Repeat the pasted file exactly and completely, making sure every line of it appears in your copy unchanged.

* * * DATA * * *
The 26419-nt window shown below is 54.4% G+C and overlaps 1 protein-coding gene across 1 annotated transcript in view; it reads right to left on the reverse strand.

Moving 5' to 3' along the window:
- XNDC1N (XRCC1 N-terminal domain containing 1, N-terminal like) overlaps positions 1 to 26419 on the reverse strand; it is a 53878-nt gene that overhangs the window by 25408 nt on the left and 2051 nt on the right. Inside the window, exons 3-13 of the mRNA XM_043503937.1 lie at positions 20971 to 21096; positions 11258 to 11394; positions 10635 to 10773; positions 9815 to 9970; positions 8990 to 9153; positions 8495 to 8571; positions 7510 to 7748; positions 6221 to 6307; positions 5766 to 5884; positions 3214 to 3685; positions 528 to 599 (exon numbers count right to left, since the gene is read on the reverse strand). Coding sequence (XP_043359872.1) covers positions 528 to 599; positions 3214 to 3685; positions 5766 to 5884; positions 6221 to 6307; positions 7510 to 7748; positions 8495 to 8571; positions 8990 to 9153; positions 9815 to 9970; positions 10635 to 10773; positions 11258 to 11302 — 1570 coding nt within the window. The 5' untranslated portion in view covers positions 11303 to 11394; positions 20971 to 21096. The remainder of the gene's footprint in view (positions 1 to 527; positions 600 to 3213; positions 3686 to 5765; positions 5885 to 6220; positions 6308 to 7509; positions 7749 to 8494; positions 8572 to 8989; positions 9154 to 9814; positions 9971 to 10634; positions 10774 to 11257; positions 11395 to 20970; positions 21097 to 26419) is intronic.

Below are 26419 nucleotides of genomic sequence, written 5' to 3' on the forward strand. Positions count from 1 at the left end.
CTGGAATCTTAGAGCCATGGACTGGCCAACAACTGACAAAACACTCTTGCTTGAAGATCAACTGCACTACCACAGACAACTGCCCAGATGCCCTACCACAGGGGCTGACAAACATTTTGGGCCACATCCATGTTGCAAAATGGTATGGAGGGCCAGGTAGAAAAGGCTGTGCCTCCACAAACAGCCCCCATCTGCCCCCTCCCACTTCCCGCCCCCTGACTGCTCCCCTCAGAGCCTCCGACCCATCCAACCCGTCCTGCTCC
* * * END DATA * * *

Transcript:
The 26419-nt window shown below is 54.4% G+C and overlaps 1 protein-coding gene across 1 annotated transcript in view; it reads right to left on the reverse strand.

Moving 5' to 3' along the window:
- XNDC1N (XRCC1 N-terminal domain containing 1, N-terminal like) overlaps positions 1 to 26419 on the reverse strand; it is a 53878-nt gene that overhangs the window by 25408 nt on the left and 2051 nt on the right. Inside the window, exons 3-13 of the mRNA XM_043503937.1 lie at positions 20971 to 21096; positions 11258 to 11394; positions 10635 to 10773; positions 9815 to 9970; positions 8990 to 9153; positions 8495 to 8571; positions 7510 to 7748; positions 6221 to 6307; positions 5766 to 5884; positions 3214 to 3685; positions 528 to 599 (exon numbers count right to left, since the gene is read on the reverse strand). Coding sequence (XP_043359872.1) covers positions 528 to 599; positions 3214 to 3685; positions 5766 to 5884; positions 6221 to 6307; positions 7510 to 7748; positions 8495 to 8571; positions 8990 to 9153; positions 9815 to 9970; positions 10635 to 10773; positions 11258 to 11302 — 1570 coding nt within the window. The 5' untranslated portion in view covers positions 11303 to 11394; positions 20971 to 21096. The remainder of the gene's footprint in view (positions 1 to 527; positions 600 to 3213; positions 3686 to 5765; positions 5885 to 6220; positions 6308 to 7509; positions 7749 to 8494; positions 8572 to 8989; positions 9154 to 9814; positions 9971 to 10634; positions 10774 to 11257; positions 11395 to 20970; positions 21097 to 26419) is intronic.

Below are 26419 nucleotides of genomic sequence, written 5' to 3' on the forward strand. Positions count from 1 at the left end.
CTGGAATCTTAGAGCCATGGACTGGCCAACAACTGACAAAACACTCTTGCTTGAAGATCAACTGCACTACCACAGACAACTGCCCAGATGCCCTACCACAGGGGCTGACAAACATTTTGGGCCACATCCATGTTGCAAAATGGTATGGAGGGCCAGGTAGAAAAGGCTGTGCCTCCACAAACAGCCCCCATCTGCCCCCTCCCACTTCCCGCCCCCTGACTGCTCCCCTCAGAGCCTCCGACCCATCCAACCCGTCCTGCTCC